Home for many Syrian refugees in Turkey: they fear a freezing winter

Having secured the nod of approval from President Donald Trump – who inexplicably promised to withdraw American troops without seemingly consulting  his military staff – Turkish President Recep Tayyip Erodgan ordered his army to invade northern Syria. The target? Kurdish fighters, those who had played such an important role in crushing the Islamic State (IS), American allies no less.

Part of Erdogan’s rationale for the invasion was to remove a well-trained Kurdish force from Turkey’s border, not trusting their separatist (or in the President’s eyes ‘terrorist’) intentions. Another reason was to attempt to solve Turkey’s own refugee crisis. Since President Bashar-al-Assad turned the sword on his own people some eight years ago, Turkey has hosted about 3.6 million Syrian refugees.

Turkish military convoy at the Syrian border

Such an influx has understandably put a massive strain on infrastructure and resource, with vast makeshift camps constructed in the hope of containing the refugees away from a wary native population. Invading northern Syria offers a potential solution for Erdogan; it opens up a new swath of territory into which the refugees can be banished, ‘sent home’.

Besides the undoubted moral implications of returning refugees into a war zone under the control of a brutal dictator happy to murder his own people, Erdogan’s plan had major flaws. Not only would trying to relocate millions of unwilling and exhausted civilians prove a logistical nightmare but the military campaign in northern Syria has simply led to more refugees (many of them Kurds) fleeing their homes. Where can they go? Well, Turkey of course.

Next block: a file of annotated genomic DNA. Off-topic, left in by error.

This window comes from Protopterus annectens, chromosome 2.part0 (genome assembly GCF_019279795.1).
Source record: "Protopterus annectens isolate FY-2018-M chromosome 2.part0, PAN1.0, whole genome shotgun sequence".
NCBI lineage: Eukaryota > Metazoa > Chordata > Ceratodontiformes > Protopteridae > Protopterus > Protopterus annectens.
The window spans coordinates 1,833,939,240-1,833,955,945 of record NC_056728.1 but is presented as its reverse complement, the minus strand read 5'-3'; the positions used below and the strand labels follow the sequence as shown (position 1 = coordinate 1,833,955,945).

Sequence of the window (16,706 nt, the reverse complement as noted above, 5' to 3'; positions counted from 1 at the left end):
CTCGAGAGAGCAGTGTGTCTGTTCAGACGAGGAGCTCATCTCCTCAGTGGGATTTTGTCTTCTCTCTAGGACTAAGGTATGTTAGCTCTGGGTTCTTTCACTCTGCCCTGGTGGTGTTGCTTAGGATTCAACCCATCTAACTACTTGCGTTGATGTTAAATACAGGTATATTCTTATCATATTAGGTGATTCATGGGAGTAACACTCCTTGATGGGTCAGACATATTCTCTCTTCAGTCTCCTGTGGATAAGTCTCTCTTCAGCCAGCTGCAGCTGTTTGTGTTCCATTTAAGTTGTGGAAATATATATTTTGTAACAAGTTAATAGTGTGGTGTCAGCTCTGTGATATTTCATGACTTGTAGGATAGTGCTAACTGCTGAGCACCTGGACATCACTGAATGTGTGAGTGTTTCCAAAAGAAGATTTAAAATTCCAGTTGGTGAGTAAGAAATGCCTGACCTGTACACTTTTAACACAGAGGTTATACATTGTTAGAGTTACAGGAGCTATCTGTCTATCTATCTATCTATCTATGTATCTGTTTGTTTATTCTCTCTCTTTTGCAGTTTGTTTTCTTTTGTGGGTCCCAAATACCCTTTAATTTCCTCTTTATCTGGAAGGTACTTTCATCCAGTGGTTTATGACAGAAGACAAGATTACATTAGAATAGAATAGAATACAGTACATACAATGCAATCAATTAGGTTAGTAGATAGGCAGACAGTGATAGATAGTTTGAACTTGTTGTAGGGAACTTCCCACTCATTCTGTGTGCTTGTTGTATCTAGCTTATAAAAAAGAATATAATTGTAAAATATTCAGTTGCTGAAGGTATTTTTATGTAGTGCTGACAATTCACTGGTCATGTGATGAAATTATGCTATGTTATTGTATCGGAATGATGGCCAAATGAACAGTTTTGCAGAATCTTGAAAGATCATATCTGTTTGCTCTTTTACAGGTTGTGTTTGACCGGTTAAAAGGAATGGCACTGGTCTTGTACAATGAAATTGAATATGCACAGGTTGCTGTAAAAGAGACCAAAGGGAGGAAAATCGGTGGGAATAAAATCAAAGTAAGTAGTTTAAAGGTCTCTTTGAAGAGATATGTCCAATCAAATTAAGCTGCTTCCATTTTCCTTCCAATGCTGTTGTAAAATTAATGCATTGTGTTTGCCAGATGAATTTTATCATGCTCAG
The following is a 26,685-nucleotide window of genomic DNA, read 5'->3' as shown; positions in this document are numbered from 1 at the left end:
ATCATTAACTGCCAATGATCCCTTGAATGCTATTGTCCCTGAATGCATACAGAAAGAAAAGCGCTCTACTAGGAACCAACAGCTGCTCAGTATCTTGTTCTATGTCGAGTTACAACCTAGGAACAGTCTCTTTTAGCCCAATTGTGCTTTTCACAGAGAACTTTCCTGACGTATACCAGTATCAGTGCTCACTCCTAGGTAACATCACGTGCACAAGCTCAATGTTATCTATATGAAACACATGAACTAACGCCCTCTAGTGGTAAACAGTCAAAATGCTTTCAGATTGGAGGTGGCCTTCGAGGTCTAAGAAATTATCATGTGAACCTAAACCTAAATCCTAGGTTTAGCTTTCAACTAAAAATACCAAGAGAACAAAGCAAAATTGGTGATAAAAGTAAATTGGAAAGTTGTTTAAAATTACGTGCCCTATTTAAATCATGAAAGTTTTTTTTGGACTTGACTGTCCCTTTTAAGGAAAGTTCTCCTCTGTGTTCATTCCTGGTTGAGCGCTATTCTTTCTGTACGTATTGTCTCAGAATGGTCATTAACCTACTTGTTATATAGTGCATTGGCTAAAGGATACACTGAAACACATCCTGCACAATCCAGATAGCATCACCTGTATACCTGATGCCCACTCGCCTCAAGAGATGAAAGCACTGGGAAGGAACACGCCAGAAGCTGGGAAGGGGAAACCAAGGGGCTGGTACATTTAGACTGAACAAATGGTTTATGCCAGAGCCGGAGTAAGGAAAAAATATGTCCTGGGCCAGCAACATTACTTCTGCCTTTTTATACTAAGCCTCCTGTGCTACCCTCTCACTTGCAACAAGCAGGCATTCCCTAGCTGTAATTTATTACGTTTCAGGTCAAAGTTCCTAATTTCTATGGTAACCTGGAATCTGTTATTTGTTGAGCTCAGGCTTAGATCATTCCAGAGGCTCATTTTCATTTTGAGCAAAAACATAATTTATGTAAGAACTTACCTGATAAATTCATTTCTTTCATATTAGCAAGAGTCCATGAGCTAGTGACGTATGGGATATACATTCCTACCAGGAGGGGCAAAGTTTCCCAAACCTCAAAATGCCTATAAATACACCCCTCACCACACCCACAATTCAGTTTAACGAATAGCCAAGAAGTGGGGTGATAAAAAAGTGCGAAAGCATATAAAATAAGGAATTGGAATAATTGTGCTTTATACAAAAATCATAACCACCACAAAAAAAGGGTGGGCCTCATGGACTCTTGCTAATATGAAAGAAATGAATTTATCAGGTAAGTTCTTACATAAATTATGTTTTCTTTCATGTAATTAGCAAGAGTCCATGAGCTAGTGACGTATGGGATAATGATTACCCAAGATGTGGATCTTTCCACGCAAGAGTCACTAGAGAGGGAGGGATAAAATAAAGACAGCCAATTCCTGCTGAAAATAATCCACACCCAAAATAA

That these developments have potentially massive implications for Europe were brought to light recently on the Greek island of Lesbos. There, a devastating fire broke out in a makeshift camp housing some 12,000 refugees that had fled war zones in the Middle East. One person died, sparking off large protests by the camp inhabitants who believed the local fire brigade was deliberately slow to react. The Greek police in turn cracked down on the protests with little mercy.

A fire engulfs a shipping container – a makeshift home for refugees on the island of Lesbos

Lesbos has been one of the first places in the European Union that refugees have been able to get to when escaping Turkey. Erdogan has threatened to further “open the gates” for refugees into Europe if he does not get support for his plans. 

Some of Erdogan’s actions smack of fear, knowing as he does that his rule is under domestic scrutiny in a manner previously inconceivable. He would do well, though, not to use millions of people as a political tool and remember the dying days of the Ottoman Empire, when a decaying and corrupt regime allowed similar events to spiral out of control, hastening imperial decline.

The Great Eastern Crisis (1875-1878) saw the political awakening of the Balkans and ignited a series of localised uprisings that eventually embroiled the major powers of Europe, led to de jure independence for many Balkan states and signalled the end of the Ottoman era.

Insurrections in Herzegovina, Montenegro, Serbia, Romania, Bulgaria and Macedonia overwhelmed the creaking Ottoman administration and military, whose failure to modernise had undermined the foundations of the centuries-old caliphate. This was aided by international interference, whether it be the Russians supporting their Slavic neighbours in Bulgaria, or the British propping up Turkish rule in the hope of limiting Russian influence in the Near East, hungry states ready to prey on the carcass of the helpless Sultan.